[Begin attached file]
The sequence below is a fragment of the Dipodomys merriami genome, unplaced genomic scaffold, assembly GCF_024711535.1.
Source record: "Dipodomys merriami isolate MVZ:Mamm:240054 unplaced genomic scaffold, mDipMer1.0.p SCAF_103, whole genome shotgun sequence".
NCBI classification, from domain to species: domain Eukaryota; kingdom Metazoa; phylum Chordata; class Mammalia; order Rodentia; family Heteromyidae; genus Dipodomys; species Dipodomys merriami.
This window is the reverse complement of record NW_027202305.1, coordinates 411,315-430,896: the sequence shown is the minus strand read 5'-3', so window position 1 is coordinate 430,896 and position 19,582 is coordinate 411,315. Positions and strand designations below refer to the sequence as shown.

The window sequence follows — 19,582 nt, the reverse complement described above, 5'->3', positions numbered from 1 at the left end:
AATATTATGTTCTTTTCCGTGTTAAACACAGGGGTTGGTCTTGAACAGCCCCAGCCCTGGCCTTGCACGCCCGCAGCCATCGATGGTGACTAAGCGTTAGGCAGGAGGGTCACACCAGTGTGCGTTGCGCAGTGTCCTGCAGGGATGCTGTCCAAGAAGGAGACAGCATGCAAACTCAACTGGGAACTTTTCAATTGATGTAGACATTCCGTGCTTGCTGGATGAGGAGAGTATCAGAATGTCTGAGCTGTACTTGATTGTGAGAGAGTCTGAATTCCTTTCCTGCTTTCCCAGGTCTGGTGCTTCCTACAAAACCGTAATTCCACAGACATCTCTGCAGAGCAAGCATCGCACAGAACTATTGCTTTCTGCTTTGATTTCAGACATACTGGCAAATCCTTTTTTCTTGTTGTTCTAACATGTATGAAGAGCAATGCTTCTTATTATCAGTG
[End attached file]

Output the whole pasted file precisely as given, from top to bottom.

The sequence below is a fragment of the Dipodomys merriami genome, unplaced genomic scaffold, assembly GCF_024711535.1.
Source record: "Dipodomys merriami isolate MVZ:Mamm:240054 unplaced genomic scaffold, mDipMer1.0.p SCAF_103, whole genome shotgun sequence".
NCBI classification, from domain to species: domain Eukaryota; kingdom Metazoa; phylum Chordata; class Mammalia; order Rodentia; family Heteromyidae; genus Dipodomys; species Dipodomys merriami.
This window is the reverse complement of record NW_027202305.1, coordinates 411,315-430,896: the sequence shown is the minus strand read 5'-3', so window position 1 is coordinate 430,896 and position 19,582 is coordinate 411,315. Positions and strand designations below refer to the sequence as shown.

The window sequence follows — 19,582 nt, the reverse complement described above, 5'->3', positions numbered from 1 at the left end:
AATATTATGTTCTTTTCCGTGTTAAACACAGGGGTTGGTCTTGAACAGCCCCAGCCCTGGCCTTGCACGCCCGCAGCCATCGATGGTGACTAAGCGTTAGGCAGGAGGGTCACACCAGTGTGCGTTGCGCAGTGTCCTGCAGGGATGCTGTCCAAGAAGGAGACAGCATGCAAACTCAACTGGGAACTTTTCAATTGATGTAGACATTCCGTGCTTGCTGGATGAGGAGAGTATCAGAATGTCTGAGCTGTACTTGATTGTGAGAGAGTCTGAATTCCTTTCCTGCTTTCCCAGGTCTGGTGCTTCCTACAAAACCGTAATTCCACAGACATCTCTGCAGAGCAAGCATCGCACAGAACTATTGCTTTCTGCTTTGATTTCAGACATACTGGCAAATCCTTTTTTCTTGTTGTTCTAACATGTATGAAGAGCAATGCTTCTTATTATCAGTG